Things That Go Bump In The Night?

The writer’s job is to create emotion in the reader. All the deep characterization and motivation, the exciting plot, the lovely prose and scintillating dialogue serve one purpose – to make the reader experience emotion. In romance, the feeling we usually try to evoke is love (and sometimes lust), but other feelings can heighten the reader’s tension and create an even more moving reading experience. Appropriate levels of fear can keep the reader turning the pages, too.

Traditional Gothic romances used the fear of creaking staircases, dangerous heroes, and an assortment of “things that go bump in the night” to heighten reader tension. What the Gothics of old missed, though, was the potential for sexual tension to play off of this fear to create a truly spellbinding story. Those Gothics were almost all sweet. Now, with their new Candleglow line, Dorchester Publishing (Leisure Romance and Lovespell) have combined the mysterious and paranormal with the sensual for a Gothic that isn’t like the ones your mother read. Here’s what a couple of Candleglow authors have said about the line and their books:

Karen White’s book, WHISPERS OF GOODBYE, was released in October, 2001.

“In the Gothics of yore, there was always a level of sexual tension, and always a hint of dark secrets surrounding our intrepid heroine and dark, brooding hero. But the authors always left the reader outside the bedroom door, leaving this reader wanting to know what was happening.

“In the new Candleglow Gothics, the authors have not only kept the bedroom doors wide open, but they've also invited the readers to pull up a chair. This isn't sensuality for sensuality's sake--this is more a move in the direction of having the reader truly know what is drawing the heroine to the hero. Before, we were left to guess, and wonder, and sit helplessly outside the closed door.

“In WHISPERS OF GOOD-BYE, the story takes place in an 1865 Louisiana sugar plantation. Think sticky humidity, sultry heat, and voodoo. The unbridled sensuality between Catherine and John is unmistakable, adding to the general atmosphere of the book. We understand their need for each other, as well as understand how difficult it is for them to turn from each other when the dark secrets intrude upon their lives.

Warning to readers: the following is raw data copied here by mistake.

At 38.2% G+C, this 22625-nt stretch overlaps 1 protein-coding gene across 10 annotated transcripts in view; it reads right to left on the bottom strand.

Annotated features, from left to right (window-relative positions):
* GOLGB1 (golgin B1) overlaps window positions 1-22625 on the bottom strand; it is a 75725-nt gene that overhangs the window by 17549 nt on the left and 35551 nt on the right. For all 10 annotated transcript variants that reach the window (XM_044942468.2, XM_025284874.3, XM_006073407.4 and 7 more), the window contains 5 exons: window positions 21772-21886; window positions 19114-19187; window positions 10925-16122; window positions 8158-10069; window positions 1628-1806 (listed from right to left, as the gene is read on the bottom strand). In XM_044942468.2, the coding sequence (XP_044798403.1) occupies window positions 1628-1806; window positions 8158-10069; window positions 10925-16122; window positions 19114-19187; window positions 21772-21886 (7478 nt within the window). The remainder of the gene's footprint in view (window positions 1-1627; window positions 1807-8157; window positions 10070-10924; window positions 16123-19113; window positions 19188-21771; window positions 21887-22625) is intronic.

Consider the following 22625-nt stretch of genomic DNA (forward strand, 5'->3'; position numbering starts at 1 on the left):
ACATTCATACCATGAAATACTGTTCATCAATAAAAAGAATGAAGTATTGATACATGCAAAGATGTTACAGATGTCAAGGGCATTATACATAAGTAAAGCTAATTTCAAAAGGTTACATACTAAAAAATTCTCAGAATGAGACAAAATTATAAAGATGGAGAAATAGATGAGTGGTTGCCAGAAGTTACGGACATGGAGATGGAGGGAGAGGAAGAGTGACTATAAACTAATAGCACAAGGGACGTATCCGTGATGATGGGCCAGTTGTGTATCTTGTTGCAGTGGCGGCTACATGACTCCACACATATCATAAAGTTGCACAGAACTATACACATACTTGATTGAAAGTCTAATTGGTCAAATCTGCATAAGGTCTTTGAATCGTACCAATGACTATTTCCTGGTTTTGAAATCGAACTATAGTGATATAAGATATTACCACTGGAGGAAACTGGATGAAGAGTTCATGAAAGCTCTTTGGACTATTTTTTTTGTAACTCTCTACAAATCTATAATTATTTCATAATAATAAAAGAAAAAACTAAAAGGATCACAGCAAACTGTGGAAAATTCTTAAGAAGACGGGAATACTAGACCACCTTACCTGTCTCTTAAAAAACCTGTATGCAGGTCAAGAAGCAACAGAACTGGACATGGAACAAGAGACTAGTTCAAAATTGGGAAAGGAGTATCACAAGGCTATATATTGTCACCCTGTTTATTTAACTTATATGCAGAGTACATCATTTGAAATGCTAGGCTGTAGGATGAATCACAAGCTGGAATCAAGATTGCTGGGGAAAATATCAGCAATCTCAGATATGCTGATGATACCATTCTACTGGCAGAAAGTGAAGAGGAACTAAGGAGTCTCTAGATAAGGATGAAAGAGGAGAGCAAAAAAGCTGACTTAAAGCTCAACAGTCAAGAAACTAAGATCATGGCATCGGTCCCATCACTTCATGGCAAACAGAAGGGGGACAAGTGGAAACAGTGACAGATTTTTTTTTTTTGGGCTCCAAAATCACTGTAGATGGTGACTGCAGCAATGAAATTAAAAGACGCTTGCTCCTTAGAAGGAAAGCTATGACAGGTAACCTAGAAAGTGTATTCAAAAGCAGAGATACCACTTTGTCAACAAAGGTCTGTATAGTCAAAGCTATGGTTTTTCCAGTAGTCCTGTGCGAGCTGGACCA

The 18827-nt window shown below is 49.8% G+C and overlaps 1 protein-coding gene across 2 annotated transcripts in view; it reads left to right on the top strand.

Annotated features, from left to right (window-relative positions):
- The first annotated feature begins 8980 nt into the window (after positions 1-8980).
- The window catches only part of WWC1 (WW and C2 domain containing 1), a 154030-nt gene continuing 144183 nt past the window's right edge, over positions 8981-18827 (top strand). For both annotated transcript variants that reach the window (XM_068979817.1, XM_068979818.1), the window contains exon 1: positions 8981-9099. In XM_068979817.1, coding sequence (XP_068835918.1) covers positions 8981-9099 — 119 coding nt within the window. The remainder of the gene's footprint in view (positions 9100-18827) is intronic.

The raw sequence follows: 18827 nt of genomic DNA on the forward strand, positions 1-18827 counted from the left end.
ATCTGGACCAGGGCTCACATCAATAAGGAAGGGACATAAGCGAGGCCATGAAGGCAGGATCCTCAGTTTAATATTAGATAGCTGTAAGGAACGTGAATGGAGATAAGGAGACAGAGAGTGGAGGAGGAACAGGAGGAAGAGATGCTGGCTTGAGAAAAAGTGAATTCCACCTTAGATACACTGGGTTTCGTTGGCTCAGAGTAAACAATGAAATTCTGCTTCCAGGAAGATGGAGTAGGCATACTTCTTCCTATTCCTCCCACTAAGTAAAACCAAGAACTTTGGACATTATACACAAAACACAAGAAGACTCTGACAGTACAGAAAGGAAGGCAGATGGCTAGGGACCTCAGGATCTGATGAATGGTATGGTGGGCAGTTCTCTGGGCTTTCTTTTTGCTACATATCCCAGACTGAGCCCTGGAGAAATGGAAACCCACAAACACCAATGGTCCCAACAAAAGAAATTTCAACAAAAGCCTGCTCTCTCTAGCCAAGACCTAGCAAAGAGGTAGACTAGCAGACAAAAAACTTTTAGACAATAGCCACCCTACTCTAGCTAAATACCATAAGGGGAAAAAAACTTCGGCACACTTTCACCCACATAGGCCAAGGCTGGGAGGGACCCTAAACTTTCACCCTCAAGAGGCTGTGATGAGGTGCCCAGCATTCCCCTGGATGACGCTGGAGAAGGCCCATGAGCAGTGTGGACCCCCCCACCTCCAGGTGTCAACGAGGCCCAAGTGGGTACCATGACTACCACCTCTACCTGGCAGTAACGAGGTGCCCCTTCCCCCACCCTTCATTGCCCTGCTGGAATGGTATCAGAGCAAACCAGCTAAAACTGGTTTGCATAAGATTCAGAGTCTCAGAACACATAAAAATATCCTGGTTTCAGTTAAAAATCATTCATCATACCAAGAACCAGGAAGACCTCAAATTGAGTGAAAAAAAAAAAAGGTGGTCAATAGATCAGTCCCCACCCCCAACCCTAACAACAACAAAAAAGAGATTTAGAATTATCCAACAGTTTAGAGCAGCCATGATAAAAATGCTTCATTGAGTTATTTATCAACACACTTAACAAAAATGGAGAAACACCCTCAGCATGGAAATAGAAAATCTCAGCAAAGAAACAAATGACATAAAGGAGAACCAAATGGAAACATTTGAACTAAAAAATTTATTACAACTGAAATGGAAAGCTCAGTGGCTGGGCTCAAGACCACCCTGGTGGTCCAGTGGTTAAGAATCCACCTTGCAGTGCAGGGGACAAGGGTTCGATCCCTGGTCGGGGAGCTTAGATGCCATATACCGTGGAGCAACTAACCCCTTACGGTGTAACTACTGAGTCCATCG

“I hope more than a few readers will be cranking up their air-conditioners in mid-October.”

Susan Squires’ book, SACRAMENT, will be released in March, 2002. She says: “Gothics have always fascinated me. The appeal of Gothics is as enduring as the novel itself, since the first novels were Gothics. What Gothics have in common is the claustrophobic atmosphere of a captive heroine drawn to a dangerous hero. The heroine's fear is a fear her own sexuality. In other times, the story usually ended with the desire for the dangerous hero redirected to someone safer, or the heroine destroyed by her passions, as in Wuthering Heights. But times have changed. We don't want passive victims and we can take our sexuality a little less repressed. What a marvelous opportunity to revisit the gothic structure. With Candleglow, Leisure is allowing writers to do just that.

“In SACRAMENT, the heroine is not a frightened victim. She discovers the hero's dark secret, understands how dangerous he is, and must resolve her feelings about her own sexuality in order to embrace that darkness and find redemption in love. Sacrament has the classic claustrophobic sequence, where hero and heroine are confined to a deserted house far from civilization. It is here that Sarah discovers that Julien is a vampire.

“But around this centerpiece, the story opens out into the ordered society of Regency England and the old evil of the Carpathian mountains as Sarah follows her heart into the source of the darkness. When I read Christine Feehan's 'The Scarletti Curse' this year, I recognized a kindred feeling for the gothic milieu and a master at extracting its inherent sexuality. I was pleased to be in such good company when Leisure decided to release 'Sacrament' in their Candleglow line in March, 2002.”

Have someone near and dear close at hand when you curl up with these stories!

Alice Chambers

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